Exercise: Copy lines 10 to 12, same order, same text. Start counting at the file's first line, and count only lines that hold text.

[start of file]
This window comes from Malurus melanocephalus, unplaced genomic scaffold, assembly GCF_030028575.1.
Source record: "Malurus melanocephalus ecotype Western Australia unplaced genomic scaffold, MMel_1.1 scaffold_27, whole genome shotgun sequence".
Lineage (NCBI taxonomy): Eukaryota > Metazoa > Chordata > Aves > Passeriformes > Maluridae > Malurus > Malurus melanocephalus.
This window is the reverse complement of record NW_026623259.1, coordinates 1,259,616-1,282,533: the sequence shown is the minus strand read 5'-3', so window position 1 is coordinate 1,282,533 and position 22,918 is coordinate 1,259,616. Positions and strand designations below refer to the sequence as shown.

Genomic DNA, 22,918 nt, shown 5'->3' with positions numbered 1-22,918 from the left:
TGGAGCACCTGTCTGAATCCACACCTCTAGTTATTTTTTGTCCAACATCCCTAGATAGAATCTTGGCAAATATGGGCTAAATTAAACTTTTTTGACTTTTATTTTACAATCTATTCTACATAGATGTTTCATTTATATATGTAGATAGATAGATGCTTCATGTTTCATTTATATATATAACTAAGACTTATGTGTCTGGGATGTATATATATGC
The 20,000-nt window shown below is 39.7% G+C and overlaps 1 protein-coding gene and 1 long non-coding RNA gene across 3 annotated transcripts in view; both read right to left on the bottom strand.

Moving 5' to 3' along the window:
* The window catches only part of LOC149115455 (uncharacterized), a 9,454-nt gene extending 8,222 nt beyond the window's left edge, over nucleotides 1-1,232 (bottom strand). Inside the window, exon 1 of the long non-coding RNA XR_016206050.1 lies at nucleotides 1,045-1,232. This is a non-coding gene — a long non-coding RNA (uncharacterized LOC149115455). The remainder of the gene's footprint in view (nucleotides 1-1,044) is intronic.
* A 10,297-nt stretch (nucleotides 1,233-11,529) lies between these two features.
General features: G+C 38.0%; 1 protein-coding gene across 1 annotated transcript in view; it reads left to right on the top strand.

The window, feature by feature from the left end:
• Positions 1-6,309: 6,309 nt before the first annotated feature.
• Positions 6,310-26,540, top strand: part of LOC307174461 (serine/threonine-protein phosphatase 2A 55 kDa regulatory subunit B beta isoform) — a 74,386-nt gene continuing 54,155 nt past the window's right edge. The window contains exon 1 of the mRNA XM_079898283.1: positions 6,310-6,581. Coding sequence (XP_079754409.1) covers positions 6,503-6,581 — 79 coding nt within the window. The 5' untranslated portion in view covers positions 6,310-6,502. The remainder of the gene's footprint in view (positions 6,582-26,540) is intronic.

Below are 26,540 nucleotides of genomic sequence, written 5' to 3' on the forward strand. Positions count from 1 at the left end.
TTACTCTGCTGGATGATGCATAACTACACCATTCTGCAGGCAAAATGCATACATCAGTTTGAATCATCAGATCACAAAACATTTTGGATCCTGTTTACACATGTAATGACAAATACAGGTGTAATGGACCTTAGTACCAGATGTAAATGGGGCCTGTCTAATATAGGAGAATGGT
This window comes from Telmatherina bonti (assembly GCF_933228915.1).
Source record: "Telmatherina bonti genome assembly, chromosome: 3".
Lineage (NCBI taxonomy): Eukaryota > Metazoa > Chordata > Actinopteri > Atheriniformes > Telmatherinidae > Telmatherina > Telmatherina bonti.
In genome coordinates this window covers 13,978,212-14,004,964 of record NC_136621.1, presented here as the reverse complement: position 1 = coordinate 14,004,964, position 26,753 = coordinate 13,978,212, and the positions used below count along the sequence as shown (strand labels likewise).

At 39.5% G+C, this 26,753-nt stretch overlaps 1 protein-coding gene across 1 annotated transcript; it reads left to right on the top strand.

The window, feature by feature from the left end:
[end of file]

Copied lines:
* A 10,297-nt stretch (nucleotides 1,233-11,529) lies between these two features.
General features: G+C 38.0%; 1 protein-coding gene across 1 annotated transcript in view; it reads left to right on the top strand.

The window, feature by feature from the left end: